tion a reform of federal financial services laws to broaden competition for the banks from credit unions and other financial institutions. How long it would take to enact reforms, and whether the banks would be allowed to revive their merger plans next year under new rules, are key questions Martin would have to answer if he indeed rejected the mergers.
The banks have long realized their chances of winning approval from Martin before the end of 1998 were slim. The nadir for their campaigns to win political support for the mergers came in early November,
when 54 Liberal MPs—more than one-third of the government members—signed a caucus report criticizing the mergers. Headed by Toronto MP Tony Ianno, the caucus group rejected virtually every argument in favour and endorsed nearly every reason against them. As for the rest of the Liberal caucus, if any MPs harboured sympathy for the bankers, they were keeping quiet about it.
At least, they were until last week. The finance committee report showed another side of how the Liberal caucus views the mergers. Committee chairman Maurizio Bevilacqua, representing a Toronto-area riding, coaxed fellow Liberals on his committee to accept a report that emphasizes keeping Canada’s big banks internationally competitive—supporting the banks’ own core argument. The report stressed the positive potential of the deals—but with some caveats. “In the long-run, [mergers] can mean betterpositioned financial institutions, able to successfully face global competitors and thus create jobs in Canada,” the report said. “On the other hand, they can also mean less competition in the domestic market. It is important, therefore, that a review process be in place to assess the effects that consolidation could have.”
When it comes to assessing economic well-being, Bevilacqua’s report takes a long, worried look at Toronto’s future as a financial centre. It points out that, after New York City and San Francisco, Toronto ranks third in North America in terms of financial sector employment, with more than 165,000 jobs. If the banks are denied, the report warns, Toronto “could easily find itself with a much diminished role.”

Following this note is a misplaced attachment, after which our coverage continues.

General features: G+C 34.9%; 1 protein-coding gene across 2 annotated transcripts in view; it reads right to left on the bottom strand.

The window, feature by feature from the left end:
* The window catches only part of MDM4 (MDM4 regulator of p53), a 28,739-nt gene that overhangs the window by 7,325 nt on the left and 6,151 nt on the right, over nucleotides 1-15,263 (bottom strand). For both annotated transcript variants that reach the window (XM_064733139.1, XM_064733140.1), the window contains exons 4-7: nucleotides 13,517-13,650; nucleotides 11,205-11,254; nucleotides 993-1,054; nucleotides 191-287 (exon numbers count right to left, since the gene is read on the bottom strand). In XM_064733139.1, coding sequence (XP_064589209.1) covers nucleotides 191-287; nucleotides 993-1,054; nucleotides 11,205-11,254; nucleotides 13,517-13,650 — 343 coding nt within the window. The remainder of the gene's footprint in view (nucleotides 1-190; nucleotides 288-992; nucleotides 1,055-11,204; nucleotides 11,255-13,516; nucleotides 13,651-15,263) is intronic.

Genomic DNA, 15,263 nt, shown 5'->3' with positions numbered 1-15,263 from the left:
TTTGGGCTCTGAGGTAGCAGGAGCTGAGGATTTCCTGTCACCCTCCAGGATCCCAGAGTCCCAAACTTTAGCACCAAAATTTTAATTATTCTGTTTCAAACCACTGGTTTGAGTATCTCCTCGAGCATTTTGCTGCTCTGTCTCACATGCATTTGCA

Picking up on that fear, the banks renewed their emphasis on Toronto’s fate in the final, frantic days of lobbying before Martin’s much-anticipated decision. In a speech to Toronto’s Board of Trade last Friday, Alan McNally, chairman and chief executive of Bank of Montreal’s Chicago-based Harris Bank subsidiary, argued that without the mergers, Toronto was at risk of “rapidly and steadily declining” as a banking centre. Letting Toronto decline would clear the path, he warned, for huge U.S. banks to march into the Canadian market. “The fundamental issue on Canadian bank mergers is not Canadian consumers,” McNally, a Canadian, said. ‘They will be very well served. The only question is whether they will be served by Canadians or Americans.”
It may be too late for that sort of hard-hitting approach to have much impact. As the Bank of Montreal’s Barrett left the meeting with von Finckenstein on Friday, he said bank officials were looking forward to finding ways to deal with the bureau’s concerns about the industry concentration that the mergers would bring—“assuming we’re permitted to do so by the minister.” The biggest political football of the season was back in Martin’s hands. □